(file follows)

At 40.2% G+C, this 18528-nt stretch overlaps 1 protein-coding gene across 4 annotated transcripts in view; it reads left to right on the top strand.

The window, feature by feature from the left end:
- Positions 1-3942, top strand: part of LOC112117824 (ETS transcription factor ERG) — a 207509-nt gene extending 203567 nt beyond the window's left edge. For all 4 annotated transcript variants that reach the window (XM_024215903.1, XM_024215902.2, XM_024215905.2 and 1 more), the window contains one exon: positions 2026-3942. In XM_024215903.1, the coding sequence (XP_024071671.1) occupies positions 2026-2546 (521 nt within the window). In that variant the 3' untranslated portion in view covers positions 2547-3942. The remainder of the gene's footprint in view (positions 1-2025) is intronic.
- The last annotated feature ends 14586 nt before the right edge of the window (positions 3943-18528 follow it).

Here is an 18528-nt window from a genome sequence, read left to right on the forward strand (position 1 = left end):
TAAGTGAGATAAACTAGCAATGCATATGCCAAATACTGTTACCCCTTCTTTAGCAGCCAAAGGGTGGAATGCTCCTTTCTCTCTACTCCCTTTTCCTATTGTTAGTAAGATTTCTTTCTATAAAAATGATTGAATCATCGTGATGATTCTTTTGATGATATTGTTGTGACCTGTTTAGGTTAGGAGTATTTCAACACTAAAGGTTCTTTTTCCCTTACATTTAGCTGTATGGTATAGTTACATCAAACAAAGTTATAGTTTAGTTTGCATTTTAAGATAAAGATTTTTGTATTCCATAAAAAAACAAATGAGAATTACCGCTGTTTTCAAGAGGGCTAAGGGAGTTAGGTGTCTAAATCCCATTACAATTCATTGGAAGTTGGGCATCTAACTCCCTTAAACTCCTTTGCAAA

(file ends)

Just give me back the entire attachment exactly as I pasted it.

At 40.2% G+C, this 18528-nt stretch overlaps 1 protein-coding gene across 4 annotated transcripts in view; it reads left to right on the top strand.

The window, feature by feature from the left end:
- Positions 1-3942, top strand: part of LOC112117824 (ETS transcription factor ERG) — a 207509-nt gene extending 203567 nt beyond the window's left edge. For all 4 annotated transcript variants that reach the window (XM_024215903.1, XM_024215902.2, XM_024215905.2 and 1 more), the window contains one exon: positions 2026-3942. In XM_024215903.1, the coding sequence (XP_024071671.1) occupies positions 2026-2546 (521 nt within the window). In that variant the 3' untranslated portion in view covers positions 2547-3942. The remainder of the gene's footprint in view (positions 1-2025) is intronic.
- The last annotated feature ends 14586 nt before the right edge of the window (positions 3943-18528 follow it).

Here is an 18528-nt window from a genome sequence, read left to right on the forward strand (position 1 = left end):
TAAGTGAGATAAACTAGCAATGCATATGCCAAATACTGTTACCCCTTCTTTAGCAGCCAAAGGGTGGAATGCTCCTTTCTCTCTACTCCCTTTTCCTATTGTTAGTAAGATTTCTTTCTATAAAAATGATTGAATCATCGTGATGATTCTTTTGATGATATTGTTGTGACCTGTTTAGGTTAGGAGTATTTCAACACTAAAGGTTCTTTTTCCCTTACATTTAGCTGTATGGTATAGTTACATCAAACAAAGTTATAGTTTAGTTTGCATTTTAAGATAAAGATTTTTGTATTCCATAAAAAAACAAATGAGAATTACCGCTGTTTTCAAGAGGGCTAAGGGAGTTAGGTGTCTAAATCCCATTACAATTCATTGGAAGTTGGGCATCTAACTCCCTTAAACTCCTTTGCAAA